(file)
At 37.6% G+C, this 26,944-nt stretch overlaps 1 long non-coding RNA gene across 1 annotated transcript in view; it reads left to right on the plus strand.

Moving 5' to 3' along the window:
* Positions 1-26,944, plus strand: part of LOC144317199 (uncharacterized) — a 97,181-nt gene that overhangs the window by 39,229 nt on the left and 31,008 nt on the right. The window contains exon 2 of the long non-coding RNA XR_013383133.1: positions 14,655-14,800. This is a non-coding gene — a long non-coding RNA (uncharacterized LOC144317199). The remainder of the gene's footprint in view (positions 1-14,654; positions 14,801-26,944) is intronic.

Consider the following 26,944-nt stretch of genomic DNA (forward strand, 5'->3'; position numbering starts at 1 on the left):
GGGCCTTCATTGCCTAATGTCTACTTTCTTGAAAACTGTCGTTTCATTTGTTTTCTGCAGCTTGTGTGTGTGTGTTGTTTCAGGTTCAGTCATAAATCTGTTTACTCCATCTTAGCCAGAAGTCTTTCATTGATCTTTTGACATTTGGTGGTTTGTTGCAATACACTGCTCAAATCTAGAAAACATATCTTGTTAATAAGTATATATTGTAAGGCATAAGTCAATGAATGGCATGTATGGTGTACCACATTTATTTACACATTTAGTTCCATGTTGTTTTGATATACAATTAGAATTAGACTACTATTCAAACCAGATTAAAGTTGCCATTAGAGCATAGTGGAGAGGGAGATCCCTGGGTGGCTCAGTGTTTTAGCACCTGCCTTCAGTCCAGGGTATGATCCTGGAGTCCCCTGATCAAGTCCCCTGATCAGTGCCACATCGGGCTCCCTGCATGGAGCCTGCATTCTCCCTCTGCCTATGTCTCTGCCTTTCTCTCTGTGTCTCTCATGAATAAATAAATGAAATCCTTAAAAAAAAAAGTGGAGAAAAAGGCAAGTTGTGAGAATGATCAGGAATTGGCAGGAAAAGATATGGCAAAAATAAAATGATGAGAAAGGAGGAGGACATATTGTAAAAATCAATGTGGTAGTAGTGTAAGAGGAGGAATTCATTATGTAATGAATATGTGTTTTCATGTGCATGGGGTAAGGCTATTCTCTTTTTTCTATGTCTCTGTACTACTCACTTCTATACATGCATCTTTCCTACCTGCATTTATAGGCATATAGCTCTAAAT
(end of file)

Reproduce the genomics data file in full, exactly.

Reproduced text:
At 37.6% G+C, this 26,944-nt stretch overlaps 1 long non-coding RNA gene across 1 annotated transcript in view; it reads left to right on the plus strand.

Moving 5' to 3' along the window:
* Positions 1-26,944, plus strand: part of LOC144317199 (uncharacterized) — a 97,181-nt gene that overhangs the window by 39,229 nt on the left and 31,008 nt on the right. The window contains exon 2 of the long non-coding RNA XR_013383133.1: positions 14,655-14,800. This is a non-coding gene — a long non-coding RNA (uncharacterized LOC144317199). The remainder of the gene's footprint in view (positions 1-14,654; positions 14,801-26,944) is intronic.

Consider the following 26,944-nt stretch of genomic DNA (forward strand, 5'->3'; position numbering starts at 1 on the left):
GGGCCTTCATTGCCTAATGTCTACTTTCTTGAAAACTGTCGTTTCATTTGTTTTCTGCAGCTTGTGTGTGTGTGTTGTTTCAGGTTCAGTCATAAATCTGTTTACTCCATCTTAGCCAGAAGTCTTTCATTGATCTTTTGACATTTGGTGGTTTGTTGCAATACACTGCTCAAATCTAGAAAACATATCTTGTTAATAAGTATATATTGTAAGGCATAAGTCAATGAATGGCATGTATGGTGTACCACATTTATTTACACATTTAGTTCCATGTTGTTTTGATATACAATTAGAATTAGACTACTATTCAAACCAGATTAAAGTTGCCATTAGAGCATAGTGGAGAGGGAGATCCCTGGGTGGCTCAGTGTTTTAGCACCTGCCTTCAGTCCAGGGTATGATCCTGGAGTCCCCTGATCAAGTCCCCTGATCAGTGCCACATCGGGCTCCCTGCATGGAGCCTGCATTCTCCCTCTGCCTATGTCTCTGCCTTTCTCTCTGTGTCTCTCATGAATAAATAAATGAAATCCTTAAAAAAAAAAGTGGAGAAAAAGGCAAGTTGTGAGAATGATCAGGAATTGGCAGGAAAAGATATGGCAAAAATAAAATGATGAGAAAGGAGGAGGACATATTGTAAAAATCAATGTGGTAGTAGTGTAAGAGGAGGAATTCATTATGTAATGAATATGTGTTTTCATGTGCATGGGGTAAGGCTATTCTCTTTTTTCTATGTCTCTGTACTACTCACTTCTATACATGCATCTTTCCTACCTGCATTTATAGGCATATAGCTCTAAAT